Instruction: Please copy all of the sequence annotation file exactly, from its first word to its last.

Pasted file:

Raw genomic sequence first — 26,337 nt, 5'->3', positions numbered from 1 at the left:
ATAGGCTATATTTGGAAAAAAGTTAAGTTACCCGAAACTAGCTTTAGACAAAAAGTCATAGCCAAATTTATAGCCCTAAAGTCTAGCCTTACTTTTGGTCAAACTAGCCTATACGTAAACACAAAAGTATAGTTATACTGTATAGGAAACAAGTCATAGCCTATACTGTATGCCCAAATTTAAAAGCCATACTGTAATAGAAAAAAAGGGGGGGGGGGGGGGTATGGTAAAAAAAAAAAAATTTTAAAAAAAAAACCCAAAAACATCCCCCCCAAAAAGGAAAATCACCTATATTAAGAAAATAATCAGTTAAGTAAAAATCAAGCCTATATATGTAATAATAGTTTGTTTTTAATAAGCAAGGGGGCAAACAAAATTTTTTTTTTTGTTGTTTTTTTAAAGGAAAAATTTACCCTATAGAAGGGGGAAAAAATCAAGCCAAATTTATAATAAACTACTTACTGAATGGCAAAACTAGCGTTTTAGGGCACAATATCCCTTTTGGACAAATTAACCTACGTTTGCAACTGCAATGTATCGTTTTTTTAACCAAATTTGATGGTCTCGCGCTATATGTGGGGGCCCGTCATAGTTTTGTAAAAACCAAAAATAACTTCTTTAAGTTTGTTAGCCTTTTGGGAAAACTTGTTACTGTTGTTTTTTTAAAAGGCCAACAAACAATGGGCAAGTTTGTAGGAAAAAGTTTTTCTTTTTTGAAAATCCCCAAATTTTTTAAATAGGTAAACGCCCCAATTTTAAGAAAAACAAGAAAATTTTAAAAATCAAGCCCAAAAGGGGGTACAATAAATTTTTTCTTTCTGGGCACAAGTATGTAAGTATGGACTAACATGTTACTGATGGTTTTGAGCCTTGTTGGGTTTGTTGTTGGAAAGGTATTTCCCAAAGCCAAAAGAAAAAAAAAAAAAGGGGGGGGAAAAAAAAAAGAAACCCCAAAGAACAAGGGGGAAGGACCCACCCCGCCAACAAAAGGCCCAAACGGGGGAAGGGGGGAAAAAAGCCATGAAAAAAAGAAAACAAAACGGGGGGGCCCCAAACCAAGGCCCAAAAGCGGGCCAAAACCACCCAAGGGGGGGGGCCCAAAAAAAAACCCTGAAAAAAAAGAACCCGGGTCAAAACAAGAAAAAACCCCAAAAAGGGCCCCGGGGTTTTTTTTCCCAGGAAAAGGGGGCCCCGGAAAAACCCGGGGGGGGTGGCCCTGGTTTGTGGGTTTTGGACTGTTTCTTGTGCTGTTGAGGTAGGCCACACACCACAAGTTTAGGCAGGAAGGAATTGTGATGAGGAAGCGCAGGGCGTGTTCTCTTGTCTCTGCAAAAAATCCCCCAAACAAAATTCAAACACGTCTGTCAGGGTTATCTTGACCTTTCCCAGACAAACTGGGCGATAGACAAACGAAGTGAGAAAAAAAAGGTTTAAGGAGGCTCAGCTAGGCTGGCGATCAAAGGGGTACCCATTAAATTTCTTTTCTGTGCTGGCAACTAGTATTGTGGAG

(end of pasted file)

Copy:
Raw genomic sequence first — 26,337 nt, 5'->3', positions numbered from 1 at the left:
ATAGGCTATATTTGGAAAAAAGTTAAGTTACCCGAAACTAGCTTTAGACAAAAAGTCATAGCCAAATTTATAGCCCTAAAGTCTAGCCTTACTTTTGGTCAAACTAGCCTATACGTAAACACAAAAGTATAGTTATACTGTATAGGAAACAAGTCATAGCCTATACTGTATGCCCAAATTTAAAAGCCATACTGTAATAGAAAAAAAGGGGGGGGGGGGGGGTATGGTAAAAAAAAAAAAATTTTAAAAAAAAAACCCAAAAACATCCCCCCCAAAAAGGAAAATCACCTATATTAAGAAAATAATCAGTTAAGTAAAAATCAAGCCTATATATGTAATAATAGTTTGTTTTTAATAAGCAAGGGGGCAAACAAAATTTTTTTTTTTGTTGTTTTTTTAAAGGAAAAATTTACCCTATAGAAGGGGGAAAAAATCAAGCCAAATTTATAATAAACTACTTACTGAATGGCAAAACTAGCGTTTTAGGGCACAATATCCCTTTTGGACAAATTAACCTACGTTTGCAACTGCAATGTATCGTTTTTTTAACCAAATTTGATGGTCTCGCGCTATATGTGGGGGCCCGTCATAGTTTTGTAAAAACCAAAAATAACTTCTTTAAGTTTGTTAGCCTTTTGGGAAAACTTGTTACTGTTGTTTTTTTAAAAGGCCAACAAACAATGGGCAAGTTTGTAGGAAAAAGTTTTTCTTTTTTGAAAATCCCCAAATTTTTTAAATAGGTAAACGCCCCAATTTTAAGAAAAACAAGAAAATTTTAAAAATCAAGCCCAAAAGGGGGTACAATAAATTTTTTCTTTCTGGGCACAAGTATGTAAGTATGGACTAACATGTTACTGATGGTTTTGAGCCTTGTTGGGTTTGTTGTTGGAAAGGTATTTCCCAAAGCCAAAAGAAAAAAAAAAAAAGGGGGGGGAAAAAAAAAAGAAACCCCAAAGAACAAGGGGGAAGGACCCACCCCGCCAACAAAAGGCCCAAACGGGGGAAGGGGGGAAAAAAGCCATGAAAAAAAGAAAACAAAACGGGGGGGCCCCAAACCAAGGCCCAAAAGCGGGCCAAAACCACCCAAGGGGGGGGGCCCAAAAAAAAACCCTGAAAAAAAAGAACCCGGGTCAAAACAAGAAAAAACCCCAAAAAGGGCCCCGGGGTTTTTTTTCCCAGGAAAAGGGGGCCCCGGAAAAACCCGGGGGGGGTGGCCCTGGTTTGTGGGTTTTGGACTGTTTCTTGTGCTGTTGAGGTAGGCCACACACCACAAGTTTAGGCAGGAAGGAATTGTGATGAGGAAGCGCAGGGCGTGTTCTCTTGTCTCTGCAAAAAATCCCCCAAACAAAATTCAAACACGTCTGTCAGGGTTATCTTGACCTTTCCCAGACAAACTGGGCGATAGACAAACGAAGTGAGAAAAAAAAGGTTTAAGGAGGCTCAGCTAGGCTGGCGATCAAAGGGGTACCCATTAAATTTCTTTTCTGTGCTGGCAACTAGTATTGTGGAG